House Republicans intend to bring up a vote on a doc fix bill but are threatening to attach a delay to the Affordable Care Act’s mandate for individuals to purchase health insurance. The delay in the mandate is sure to be rejected by Senate Democrats and the President. 

The Republican move would severely hamstring the bipartisan effort to reform the SGR and move doctor reimbursements away from the fee-for-service system (which encourages health care inflation) to a system that pays for value and outcomes.

Such a pathway has bipartisan support in both the House and Senate but would cost around $140 billion over 10 years. Members of Congress and staff have been working on ways to pay for the legislation, and there are many options that would strengthen and encourage needed reforms to the health care system. 

To raise enough money to fully pay for the SGR repeal, the individual mandate delay would have to last for years and would likely lead to an unraveling of the individual insurance market. Adding it to the SGR legislation now simply delays congressional action on what is our best opportunity for Medicare reform and building on the recent slowdown in health care costs.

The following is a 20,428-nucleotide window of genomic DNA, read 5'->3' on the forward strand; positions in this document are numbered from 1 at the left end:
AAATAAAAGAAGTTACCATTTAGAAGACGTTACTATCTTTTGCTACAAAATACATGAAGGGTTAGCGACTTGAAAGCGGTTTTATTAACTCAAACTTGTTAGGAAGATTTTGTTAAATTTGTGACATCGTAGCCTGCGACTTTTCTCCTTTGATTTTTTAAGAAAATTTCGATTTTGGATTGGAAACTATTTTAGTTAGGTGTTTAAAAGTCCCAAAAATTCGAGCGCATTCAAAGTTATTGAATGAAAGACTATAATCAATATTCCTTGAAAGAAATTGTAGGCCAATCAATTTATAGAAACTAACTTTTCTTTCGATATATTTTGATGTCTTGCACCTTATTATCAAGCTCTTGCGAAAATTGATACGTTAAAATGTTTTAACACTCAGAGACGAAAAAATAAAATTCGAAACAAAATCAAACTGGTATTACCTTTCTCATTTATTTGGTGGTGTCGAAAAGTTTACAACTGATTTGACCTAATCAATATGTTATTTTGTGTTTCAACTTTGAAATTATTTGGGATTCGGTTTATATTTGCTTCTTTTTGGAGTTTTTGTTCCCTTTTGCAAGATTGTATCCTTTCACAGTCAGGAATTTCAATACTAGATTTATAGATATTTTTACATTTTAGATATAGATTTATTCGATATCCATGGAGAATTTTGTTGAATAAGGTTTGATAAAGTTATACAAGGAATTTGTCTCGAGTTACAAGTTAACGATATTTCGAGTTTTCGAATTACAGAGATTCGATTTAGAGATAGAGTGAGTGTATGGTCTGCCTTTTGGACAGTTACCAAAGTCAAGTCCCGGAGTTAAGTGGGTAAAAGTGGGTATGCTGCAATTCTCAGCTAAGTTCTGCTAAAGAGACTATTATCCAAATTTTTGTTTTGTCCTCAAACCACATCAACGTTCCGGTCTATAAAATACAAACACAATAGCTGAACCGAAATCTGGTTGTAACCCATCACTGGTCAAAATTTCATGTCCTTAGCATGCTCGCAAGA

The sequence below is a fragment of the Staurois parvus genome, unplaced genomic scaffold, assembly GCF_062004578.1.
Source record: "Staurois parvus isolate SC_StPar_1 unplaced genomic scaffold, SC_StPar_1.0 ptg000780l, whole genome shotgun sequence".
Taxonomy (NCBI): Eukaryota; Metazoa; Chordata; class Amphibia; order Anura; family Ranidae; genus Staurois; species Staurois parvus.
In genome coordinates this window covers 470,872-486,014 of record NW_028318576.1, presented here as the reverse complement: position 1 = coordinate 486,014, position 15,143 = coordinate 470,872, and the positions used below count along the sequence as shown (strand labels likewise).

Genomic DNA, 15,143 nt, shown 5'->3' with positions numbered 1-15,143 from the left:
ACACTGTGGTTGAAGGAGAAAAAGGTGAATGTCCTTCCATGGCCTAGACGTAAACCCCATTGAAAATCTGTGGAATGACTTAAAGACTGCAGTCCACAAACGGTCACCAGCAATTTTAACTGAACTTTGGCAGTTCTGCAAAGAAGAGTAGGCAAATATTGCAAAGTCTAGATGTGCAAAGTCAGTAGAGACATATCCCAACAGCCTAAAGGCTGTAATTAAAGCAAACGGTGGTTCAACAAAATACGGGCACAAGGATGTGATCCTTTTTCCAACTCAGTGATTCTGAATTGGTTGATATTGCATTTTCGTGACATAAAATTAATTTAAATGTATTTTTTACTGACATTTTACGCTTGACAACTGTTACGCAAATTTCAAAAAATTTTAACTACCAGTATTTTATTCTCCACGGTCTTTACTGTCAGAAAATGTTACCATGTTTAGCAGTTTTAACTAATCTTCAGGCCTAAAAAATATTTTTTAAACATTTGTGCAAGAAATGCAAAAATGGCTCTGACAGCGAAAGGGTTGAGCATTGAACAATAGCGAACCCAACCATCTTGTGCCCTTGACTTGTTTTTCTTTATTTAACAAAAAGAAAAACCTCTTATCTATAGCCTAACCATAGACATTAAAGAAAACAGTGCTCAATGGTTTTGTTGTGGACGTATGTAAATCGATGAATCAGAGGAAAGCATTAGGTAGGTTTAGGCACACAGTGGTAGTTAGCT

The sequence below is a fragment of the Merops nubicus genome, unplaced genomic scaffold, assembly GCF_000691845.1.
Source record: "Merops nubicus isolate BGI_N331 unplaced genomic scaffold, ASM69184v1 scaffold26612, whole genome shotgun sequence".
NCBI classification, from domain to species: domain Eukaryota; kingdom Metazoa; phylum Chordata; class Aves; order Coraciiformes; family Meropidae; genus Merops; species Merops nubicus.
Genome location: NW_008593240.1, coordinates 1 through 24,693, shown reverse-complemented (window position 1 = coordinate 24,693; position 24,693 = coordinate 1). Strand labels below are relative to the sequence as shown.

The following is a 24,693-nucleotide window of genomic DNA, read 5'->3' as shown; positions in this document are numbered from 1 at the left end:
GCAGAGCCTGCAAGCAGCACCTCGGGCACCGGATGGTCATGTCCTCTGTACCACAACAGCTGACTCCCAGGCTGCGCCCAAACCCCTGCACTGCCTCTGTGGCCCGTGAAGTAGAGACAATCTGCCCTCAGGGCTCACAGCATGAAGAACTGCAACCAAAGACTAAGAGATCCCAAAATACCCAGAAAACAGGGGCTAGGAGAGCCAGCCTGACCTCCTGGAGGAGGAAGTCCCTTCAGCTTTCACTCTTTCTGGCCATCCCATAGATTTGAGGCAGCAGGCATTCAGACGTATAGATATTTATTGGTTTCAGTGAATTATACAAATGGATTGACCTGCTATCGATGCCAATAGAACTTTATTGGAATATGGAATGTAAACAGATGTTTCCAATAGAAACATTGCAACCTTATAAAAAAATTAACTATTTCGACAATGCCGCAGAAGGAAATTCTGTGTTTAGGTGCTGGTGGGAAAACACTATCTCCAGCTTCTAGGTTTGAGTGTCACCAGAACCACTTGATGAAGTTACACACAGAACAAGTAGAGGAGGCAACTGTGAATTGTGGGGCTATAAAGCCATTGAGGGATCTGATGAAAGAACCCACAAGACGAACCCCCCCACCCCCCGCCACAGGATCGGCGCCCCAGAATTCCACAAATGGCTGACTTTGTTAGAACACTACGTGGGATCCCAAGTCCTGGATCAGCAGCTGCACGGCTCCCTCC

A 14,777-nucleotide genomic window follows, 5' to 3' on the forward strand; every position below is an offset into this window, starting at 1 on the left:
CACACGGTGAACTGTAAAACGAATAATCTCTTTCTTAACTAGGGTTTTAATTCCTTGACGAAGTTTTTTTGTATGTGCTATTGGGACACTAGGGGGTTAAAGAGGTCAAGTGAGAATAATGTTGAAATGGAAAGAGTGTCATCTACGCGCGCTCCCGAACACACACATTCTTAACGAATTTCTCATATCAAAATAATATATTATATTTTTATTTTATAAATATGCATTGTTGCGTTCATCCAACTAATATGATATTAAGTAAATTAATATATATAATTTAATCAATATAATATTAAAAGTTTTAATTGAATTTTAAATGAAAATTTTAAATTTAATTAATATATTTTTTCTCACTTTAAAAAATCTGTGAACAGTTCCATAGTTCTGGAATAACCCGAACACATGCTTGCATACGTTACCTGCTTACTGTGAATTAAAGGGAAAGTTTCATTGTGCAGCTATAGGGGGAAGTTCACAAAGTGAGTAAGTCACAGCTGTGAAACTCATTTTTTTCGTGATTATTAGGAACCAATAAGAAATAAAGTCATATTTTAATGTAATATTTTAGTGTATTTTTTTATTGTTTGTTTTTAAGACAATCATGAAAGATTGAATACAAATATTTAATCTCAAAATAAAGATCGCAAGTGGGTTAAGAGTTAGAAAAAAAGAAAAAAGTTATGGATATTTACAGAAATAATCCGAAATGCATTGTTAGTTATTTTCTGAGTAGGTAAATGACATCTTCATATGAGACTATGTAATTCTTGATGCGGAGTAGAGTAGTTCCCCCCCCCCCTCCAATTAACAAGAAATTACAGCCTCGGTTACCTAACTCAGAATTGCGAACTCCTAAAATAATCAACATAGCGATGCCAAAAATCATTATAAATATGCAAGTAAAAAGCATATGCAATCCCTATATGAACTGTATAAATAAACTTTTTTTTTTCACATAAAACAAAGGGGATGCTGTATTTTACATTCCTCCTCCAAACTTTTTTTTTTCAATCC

U.S. Financial Report Shows Need for Long-Term Reform

The latest Financial Report of the U.S. Government shows that despite recent lower deficits, long-term fiscal policy remains on an unsustainable course.

The annual report, released by the Department of the Treasury, says that despite cuts to discretionary spending and increased revenue collection, the spending growth in Social Security and Medicare will cause a precipitous rise in the debt-to-GDP ratio in the next decade and beyond.

The report includes 75-year spending and revenue projections for Social Security and Medicare. These show both programs with mounting unfunded commitments in the coming decades. Estimates of the present-value of these 75-year shortfalls -- how much money it would take now to cover them -- are $12.3 trillion for Social Security and $27.3 trillion for Medicare.

The 75-year calculations provide a general sense of the fiscal challenges facing these important government programs, although such estimates involve many variables and assumptions that may prove inaccurate.

The projections for Medicare, for example, assume that the recent slowdown in the growth of health costs will continue over the long term. Many experts, however, are uncertain how long the slowdown will last.

Government publications, including the U.S. Financial Report and the Medicare Trustees report, publish “alternative scenarios” assuming faster health care cost growth and projecting substantially larger fiscal burdens on the federal government than the standard projections.

But even the standard projections indicate that unless the government substantially raises revenue or makes sweeping changes to the nation’s major health and retirement programs, over time they will contribute to unsustainable levels of federal debt.

This week the administration also released this year’s Economic Report of the President, which provides a detailed look at the U.S. economy.